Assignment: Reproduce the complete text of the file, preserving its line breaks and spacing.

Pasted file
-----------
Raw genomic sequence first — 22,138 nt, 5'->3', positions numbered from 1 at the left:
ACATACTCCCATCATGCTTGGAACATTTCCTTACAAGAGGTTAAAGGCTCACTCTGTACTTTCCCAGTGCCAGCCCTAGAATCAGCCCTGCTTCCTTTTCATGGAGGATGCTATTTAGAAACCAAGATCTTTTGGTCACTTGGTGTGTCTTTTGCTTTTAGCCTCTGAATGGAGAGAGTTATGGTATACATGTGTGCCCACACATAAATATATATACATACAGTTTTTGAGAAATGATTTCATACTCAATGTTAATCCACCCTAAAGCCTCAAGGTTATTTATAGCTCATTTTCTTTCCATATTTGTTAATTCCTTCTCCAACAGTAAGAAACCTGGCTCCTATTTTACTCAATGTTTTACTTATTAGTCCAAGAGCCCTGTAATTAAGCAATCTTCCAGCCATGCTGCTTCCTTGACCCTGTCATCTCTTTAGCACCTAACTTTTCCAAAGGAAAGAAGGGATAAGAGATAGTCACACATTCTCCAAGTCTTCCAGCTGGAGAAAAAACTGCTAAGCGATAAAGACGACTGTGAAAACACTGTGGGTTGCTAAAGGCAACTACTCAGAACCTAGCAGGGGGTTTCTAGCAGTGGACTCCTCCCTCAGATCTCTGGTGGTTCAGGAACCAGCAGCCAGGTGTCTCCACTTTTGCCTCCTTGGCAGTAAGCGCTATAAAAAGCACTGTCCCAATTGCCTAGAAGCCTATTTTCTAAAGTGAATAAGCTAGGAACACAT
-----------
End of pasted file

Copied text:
Raw genomic sequence first — 22,138 nt, 5'->3', positions numbered from 1 at the left:
ACATACTCCCATCATGCTTGGAACATTTCCTTACAAGAGGTTAAAGGCTCACTCTGTACTTTCCCAGTGCCAGCCCTAGAATCAGCCCTGCTTCCTTTTCATGGAGGATGCTATTTAGAAACCAAGATCTTTTGGTCACTTGGTGTGTCTTTTGCTTTTAGCCTCTGAATGGAGAGAGTTATGGTATACATGTGTGCCCACACATAAATATATATACATACAGTTTTTGAGAAATGATTTCATACTCAATGTTAATCCACCCTAAAGCCTCAAGGTTATTTATAGCTCATTTTCTTTCCATATTTGTTAATTCCTTCTCCAACAGTAAGAAACCTGGCTCCTATTTTACTCAATGTTTTACTTATTAGTCCAAGAGCCCTGTAATTAAGCAATCTTCCAGCCATGCTGCTTCCTTGACCCTGTCATCTCTTTAGCACCTAACTTTTCCAAAGGAAAGAAGGGATAAGAGATAGTCACACATTCTCCAAGTCTTCCAGCTGGAGAAAAAACTGCTAAGCGATAAAGACGACTGTGAAAACACTGTGGGTTGCTAAAGGCAACTACTCAGAACCTAGCAGGGGGTTTCTAGCAGTGGACTCCTCCCTCAGATCTCTGGTGGTTCAGGAACCAGCAGCCAGGTGTCTCCACTTTTGCCTCCTTGGCAGTAAGCGCTATAAAAAGCACTGTCCCAATTGCCTAGAAGCCTATTTTCTAAAGTGAATAAGCTAGGAACACAT